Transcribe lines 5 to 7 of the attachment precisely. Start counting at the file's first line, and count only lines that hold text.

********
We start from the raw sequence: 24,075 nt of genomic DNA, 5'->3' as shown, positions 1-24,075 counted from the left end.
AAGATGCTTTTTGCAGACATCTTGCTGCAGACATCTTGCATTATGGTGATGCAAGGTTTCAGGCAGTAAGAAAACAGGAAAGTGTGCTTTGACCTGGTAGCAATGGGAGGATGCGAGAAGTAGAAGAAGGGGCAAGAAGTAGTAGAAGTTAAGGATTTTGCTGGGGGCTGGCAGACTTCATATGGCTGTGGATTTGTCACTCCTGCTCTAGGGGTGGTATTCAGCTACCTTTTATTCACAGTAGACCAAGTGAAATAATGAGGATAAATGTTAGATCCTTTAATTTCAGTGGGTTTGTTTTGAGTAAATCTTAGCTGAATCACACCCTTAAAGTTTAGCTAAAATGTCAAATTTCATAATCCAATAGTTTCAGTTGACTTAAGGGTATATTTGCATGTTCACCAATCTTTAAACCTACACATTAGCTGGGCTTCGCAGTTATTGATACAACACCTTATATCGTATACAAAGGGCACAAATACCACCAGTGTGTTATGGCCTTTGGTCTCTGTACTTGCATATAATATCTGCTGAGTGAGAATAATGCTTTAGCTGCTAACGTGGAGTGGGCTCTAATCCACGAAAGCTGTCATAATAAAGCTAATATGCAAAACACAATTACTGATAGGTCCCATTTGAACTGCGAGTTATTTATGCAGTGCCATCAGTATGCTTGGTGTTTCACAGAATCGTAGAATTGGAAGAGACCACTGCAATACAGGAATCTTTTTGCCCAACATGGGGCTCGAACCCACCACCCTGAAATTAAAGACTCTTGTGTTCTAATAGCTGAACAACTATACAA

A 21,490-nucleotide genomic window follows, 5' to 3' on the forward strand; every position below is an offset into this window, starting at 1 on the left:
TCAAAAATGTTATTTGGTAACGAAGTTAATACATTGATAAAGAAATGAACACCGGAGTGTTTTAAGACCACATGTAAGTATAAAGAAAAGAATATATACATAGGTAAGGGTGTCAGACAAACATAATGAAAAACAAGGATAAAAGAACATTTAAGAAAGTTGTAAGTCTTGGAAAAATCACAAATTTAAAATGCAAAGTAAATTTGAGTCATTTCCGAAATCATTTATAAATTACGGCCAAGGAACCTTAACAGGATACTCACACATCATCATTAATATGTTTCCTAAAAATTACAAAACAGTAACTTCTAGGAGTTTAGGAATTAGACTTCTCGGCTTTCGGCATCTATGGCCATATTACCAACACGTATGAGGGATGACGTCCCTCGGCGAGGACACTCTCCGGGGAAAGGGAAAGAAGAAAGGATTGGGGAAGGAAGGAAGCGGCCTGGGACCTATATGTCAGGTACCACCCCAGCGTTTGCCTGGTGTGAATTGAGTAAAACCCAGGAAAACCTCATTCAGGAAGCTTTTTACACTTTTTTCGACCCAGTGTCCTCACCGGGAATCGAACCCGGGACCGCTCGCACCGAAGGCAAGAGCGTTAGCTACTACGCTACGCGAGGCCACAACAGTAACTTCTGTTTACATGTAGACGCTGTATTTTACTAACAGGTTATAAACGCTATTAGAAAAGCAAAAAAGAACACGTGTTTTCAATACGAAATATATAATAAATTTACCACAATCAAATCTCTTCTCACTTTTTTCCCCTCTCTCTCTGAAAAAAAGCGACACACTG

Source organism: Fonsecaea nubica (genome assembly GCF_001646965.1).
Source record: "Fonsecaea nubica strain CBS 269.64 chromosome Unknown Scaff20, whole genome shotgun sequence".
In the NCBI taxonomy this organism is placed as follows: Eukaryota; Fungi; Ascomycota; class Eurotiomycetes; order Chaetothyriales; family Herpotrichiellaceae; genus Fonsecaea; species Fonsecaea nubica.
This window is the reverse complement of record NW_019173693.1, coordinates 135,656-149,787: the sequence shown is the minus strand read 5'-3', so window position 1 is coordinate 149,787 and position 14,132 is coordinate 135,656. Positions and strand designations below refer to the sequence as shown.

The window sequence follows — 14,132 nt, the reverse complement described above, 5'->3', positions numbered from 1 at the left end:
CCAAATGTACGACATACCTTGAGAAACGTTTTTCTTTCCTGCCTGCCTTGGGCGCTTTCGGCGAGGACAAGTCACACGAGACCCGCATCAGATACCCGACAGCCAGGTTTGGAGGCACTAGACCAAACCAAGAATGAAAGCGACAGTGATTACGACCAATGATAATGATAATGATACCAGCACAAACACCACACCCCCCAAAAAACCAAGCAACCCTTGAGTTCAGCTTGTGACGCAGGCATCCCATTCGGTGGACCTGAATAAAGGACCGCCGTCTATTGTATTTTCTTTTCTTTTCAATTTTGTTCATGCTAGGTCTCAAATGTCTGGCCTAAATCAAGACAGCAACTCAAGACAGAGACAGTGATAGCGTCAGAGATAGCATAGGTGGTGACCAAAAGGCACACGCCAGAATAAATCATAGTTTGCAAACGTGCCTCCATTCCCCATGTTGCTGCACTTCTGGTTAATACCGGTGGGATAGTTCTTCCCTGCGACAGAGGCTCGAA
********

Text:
Source organism: Fonsecaea nubica (genome assembly GCF_001646965.1).
Source record: "Fonsecaea nubica strain CBS 269.64 chromosome Unknown Scaff20, whole genome shotgun sequence".
In the NCBI taxonomy this organism is placed as follows: Eukaryota; Fungi; Ascomycota; class Eurotiomycetes; order Chaetothyriales; family Herpotrichiellaceae; genus Fonsecaea; species Fonsecaea nubica.